This is what I learned about invitations from my recent flurry of book events:
I have an e-newsletter. In the months leading up to my book launch, my newsletter mentioned the places I was going to visit and generally when I would be there. Eventually, I specified dates for events in each place. I received many replies assuring me how much people were looking forward to attending. Yay!
Then, weeks before my trip, I sent personal emails based on geography, in each case mentioning only the applicable event for each person. Then and ONLY then did people crack open their datebooks. I received many confirmations and many regrets– “I will be traveling that day” and “Oh no! I have a show that night!” These regrets often came from people who had previously expressed, in response to the group emails, that they were really excited about attending.
I’m not mentioning this to criticize; I just find it psychologically fascinating, and helpful to know for the future. When the information came in a GROUP EMAIL, people absorbed the sentiment, but not the actual dates, even though dates were mentioned. They responded, but their responses were indicative only of enthusiasm, not availability. Only when I sent each INDIVIDUAL INVITE did people check and, if possible, reserve the date (or reply with regrets).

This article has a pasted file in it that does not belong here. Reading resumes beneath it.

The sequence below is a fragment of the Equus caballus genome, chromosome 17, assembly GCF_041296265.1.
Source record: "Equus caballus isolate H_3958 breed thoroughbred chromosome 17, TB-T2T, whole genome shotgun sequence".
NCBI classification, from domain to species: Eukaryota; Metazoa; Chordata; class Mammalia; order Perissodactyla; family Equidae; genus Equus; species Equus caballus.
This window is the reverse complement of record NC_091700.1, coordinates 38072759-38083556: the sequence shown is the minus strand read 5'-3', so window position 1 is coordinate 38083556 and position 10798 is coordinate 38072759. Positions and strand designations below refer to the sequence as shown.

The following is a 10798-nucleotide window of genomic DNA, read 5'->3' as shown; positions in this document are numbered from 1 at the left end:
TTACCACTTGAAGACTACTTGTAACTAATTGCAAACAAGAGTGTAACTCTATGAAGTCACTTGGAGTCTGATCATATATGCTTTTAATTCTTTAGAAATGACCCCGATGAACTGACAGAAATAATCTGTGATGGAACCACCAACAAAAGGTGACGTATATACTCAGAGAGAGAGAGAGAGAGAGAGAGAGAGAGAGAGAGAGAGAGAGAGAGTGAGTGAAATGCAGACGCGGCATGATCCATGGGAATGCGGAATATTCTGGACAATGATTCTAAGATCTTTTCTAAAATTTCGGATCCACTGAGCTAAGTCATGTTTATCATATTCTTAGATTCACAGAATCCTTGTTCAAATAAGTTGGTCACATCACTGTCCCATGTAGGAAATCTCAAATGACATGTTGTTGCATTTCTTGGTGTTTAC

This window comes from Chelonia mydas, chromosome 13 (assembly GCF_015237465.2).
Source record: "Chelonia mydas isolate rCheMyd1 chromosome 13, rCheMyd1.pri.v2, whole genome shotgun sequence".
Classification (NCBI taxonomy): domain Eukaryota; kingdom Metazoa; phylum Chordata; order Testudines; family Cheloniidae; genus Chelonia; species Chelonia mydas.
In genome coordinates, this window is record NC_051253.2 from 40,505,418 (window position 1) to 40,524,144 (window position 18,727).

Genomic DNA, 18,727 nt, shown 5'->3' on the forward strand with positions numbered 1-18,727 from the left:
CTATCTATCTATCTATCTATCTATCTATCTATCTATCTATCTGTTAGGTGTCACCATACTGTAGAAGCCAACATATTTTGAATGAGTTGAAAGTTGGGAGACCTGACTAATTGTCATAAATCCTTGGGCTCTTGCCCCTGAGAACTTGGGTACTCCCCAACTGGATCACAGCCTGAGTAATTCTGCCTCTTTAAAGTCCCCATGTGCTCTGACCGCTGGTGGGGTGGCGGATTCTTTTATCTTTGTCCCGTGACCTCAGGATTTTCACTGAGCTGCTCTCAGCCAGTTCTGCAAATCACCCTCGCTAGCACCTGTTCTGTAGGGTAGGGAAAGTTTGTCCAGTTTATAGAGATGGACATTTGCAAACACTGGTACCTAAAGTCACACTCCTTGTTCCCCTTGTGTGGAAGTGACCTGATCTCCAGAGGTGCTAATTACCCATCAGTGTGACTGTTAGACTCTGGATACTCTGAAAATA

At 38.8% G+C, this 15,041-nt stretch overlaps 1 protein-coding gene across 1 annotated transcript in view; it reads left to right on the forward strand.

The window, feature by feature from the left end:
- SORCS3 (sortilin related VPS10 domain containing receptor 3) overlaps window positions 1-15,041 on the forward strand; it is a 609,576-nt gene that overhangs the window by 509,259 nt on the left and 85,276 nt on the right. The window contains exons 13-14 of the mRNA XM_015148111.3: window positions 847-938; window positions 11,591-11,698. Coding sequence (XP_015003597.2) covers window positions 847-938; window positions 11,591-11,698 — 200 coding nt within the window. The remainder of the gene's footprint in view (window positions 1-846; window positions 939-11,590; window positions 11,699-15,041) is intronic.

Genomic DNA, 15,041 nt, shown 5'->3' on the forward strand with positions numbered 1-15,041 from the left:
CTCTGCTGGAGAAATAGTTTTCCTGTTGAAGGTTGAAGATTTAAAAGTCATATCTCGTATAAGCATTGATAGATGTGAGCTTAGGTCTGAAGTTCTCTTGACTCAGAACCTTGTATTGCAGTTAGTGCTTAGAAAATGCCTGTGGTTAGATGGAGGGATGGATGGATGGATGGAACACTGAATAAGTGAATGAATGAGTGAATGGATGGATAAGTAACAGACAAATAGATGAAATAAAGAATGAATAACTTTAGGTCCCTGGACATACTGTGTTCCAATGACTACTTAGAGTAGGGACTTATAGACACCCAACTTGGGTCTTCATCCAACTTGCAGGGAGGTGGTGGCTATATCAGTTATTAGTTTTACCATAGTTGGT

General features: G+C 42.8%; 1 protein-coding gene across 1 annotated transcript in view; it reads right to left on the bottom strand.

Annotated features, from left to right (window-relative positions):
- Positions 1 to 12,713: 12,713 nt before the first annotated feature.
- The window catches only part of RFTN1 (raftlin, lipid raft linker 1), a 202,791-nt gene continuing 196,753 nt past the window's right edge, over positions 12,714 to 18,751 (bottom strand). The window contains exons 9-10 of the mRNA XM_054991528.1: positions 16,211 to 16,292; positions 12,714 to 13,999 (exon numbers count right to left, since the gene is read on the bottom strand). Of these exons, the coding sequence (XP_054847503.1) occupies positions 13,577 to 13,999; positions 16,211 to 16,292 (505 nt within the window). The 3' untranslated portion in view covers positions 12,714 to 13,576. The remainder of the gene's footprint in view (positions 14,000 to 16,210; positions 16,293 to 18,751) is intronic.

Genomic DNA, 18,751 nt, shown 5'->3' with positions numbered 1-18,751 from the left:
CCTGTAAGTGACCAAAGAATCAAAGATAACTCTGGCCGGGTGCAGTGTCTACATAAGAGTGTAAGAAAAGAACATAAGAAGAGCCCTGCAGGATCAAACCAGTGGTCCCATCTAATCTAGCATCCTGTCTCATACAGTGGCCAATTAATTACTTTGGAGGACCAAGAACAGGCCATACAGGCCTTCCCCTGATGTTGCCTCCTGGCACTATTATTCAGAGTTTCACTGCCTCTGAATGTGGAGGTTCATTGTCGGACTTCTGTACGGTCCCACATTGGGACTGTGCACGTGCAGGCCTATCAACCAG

My tip to you: send individual invites! I was sure glad I did!
More practical tips gleaned from my recent tour here. At the link, I detail my experiences with bookstore events, book clubs, drop-ins and media; what I did, what worked well and what didn’t, and my evaluation of what was “worth it.” I’m grateful for those authors before me who shared their experiences; I hope my experiences help others (and may be just plain interesting to people who love books). Check it out.